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Ruffe (Gymnocephalus cernuus)

Ruffe Description: Introduced to Lake Superior in the 1980s in the ballast water of a transatlantic ship.

Identification: Green-brown above, many small dark blotches on light brown sides, yellow below and clear to pink pectoral fins. Body is similar shape and size to a perch. Two large dorsal fins joined together; forward fin as spiny rays, rear fin has soft rays. Dorsal and caudal fins have many small black spots. On average between 5 to 10 inches.

Habitat: Prefer lakes or quiet pools and margins of streams. Tolerant to a wide range of ecological and environmental conditions including fresh and brackish waters as well as turbid or polluted waters.

Reproduction: Females can start reproducing at 2 years and males at just 1 year. Ruffe can spawn in a wide range of habitats and temperatures. The eggs hatch in 5 to 12 days.

Impact and Damage: Ruffes compete with native fishes for food and space; they also eat the eggs of native fishes, which can cause a decline in affected populations. Ruffes' ability to reproduce rapidly and adapt to a variety of habitats and environments allow them to quickly dominate an area.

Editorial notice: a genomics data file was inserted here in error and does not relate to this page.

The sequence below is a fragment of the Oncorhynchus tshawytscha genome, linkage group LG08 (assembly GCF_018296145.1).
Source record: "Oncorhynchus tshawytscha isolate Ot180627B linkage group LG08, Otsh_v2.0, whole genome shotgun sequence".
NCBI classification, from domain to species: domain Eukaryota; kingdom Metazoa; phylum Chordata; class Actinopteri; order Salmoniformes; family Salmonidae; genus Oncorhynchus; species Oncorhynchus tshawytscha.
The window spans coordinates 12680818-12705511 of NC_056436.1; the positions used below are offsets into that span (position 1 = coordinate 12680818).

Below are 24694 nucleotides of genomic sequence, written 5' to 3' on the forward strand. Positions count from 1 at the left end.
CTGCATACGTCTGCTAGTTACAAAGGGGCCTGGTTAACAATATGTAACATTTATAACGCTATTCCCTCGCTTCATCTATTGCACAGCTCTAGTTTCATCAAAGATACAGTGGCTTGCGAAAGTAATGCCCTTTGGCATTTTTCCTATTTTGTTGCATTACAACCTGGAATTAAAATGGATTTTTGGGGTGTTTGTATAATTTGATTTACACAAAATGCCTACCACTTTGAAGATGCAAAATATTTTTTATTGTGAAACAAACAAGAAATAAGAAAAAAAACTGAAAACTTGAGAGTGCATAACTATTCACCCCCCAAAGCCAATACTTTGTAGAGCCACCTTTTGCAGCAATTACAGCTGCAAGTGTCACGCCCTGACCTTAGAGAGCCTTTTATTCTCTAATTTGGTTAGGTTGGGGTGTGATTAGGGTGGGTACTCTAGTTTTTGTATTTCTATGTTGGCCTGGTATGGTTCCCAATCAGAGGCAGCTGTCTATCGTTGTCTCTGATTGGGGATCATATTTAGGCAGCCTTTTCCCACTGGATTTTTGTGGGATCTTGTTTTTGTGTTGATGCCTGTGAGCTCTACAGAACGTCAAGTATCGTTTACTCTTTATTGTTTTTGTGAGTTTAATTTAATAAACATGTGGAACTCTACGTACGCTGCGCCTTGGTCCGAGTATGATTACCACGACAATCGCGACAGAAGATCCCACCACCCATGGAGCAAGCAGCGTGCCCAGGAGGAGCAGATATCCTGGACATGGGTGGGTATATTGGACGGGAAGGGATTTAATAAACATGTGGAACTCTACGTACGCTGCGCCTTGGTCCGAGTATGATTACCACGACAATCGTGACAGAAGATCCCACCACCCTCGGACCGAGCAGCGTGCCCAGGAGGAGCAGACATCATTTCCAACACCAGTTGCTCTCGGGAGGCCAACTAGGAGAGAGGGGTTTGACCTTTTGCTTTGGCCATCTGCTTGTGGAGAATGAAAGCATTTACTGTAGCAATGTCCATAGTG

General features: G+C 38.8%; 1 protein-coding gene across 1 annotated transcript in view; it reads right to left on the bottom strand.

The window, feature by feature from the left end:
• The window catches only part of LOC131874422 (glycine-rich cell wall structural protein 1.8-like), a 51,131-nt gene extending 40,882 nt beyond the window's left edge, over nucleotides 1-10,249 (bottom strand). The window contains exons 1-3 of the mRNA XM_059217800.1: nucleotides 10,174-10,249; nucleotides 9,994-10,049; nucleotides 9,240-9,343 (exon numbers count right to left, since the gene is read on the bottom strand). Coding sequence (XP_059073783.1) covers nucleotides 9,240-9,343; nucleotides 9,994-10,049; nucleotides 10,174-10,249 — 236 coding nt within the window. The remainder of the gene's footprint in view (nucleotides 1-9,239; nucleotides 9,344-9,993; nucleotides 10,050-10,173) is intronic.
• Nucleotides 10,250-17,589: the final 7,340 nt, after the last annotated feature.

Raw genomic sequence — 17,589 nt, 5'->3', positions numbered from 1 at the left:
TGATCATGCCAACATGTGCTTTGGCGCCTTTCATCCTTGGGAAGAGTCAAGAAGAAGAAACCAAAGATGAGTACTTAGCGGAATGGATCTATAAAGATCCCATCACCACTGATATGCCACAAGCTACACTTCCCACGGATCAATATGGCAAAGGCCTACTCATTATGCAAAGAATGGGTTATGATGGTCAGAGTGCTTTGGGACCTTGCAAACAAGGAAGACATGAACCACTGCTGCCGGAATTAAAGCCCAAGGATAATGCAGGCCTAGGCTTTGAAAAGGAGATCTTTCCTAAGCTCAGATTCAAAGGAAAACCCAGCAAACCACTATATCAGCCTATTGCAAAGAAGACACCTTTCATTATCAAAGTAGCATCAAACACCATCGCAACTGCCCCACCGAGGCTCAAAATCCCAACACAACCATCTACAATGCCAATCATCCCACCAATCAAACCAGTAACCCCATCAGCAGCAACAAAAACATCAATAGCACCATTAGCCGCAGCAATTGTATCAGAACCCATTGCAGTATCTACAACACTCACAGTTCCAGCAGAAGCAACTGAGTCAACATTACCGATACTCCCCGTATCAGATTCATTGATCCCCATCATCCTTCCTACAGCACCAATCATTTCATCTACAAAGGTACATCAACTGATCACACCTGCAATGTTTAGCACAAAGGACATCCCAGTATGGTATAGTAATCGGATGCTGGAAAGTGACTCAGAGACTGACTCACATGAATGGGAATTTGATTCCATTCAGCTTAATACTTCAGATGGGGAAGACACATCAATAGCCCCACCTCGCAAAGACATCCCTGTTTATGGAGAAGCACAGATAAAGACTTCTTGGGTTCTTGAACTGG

Similar species: Yellow perch (Perca flavescens), Trout-perch (Percopsis omiscomaycus) and Walleye (Stizostedion vitreum), which all can be distinguished by their slightly downturned mouth, large and spiny dorsal fin and lack of scales on their head.

Monitoring and rapid response: Control methods for ruffes include the use of alarm pheromones to exclude them from particular areas, the use of a sex pheromone to assist in trapping them and the use of a sperm antibody to assist in the disruption of the reproductive process. Improved ballast water management and prohibiting transport of ruffes for live bait are also encouraged practices to limit spread. Lampricide use has also been an effective method of eliminating invasive ruffe populations with minimal nontarget mortality.

Credits: The information contained in this factsheet was provided by the Shedd Aquarium.

Photos (T-B) courtesy of the Michigan Sea Grant, Lubomir Hlasek, and

Common Name:


Scientific Name:

Gymnocephalus cernuus





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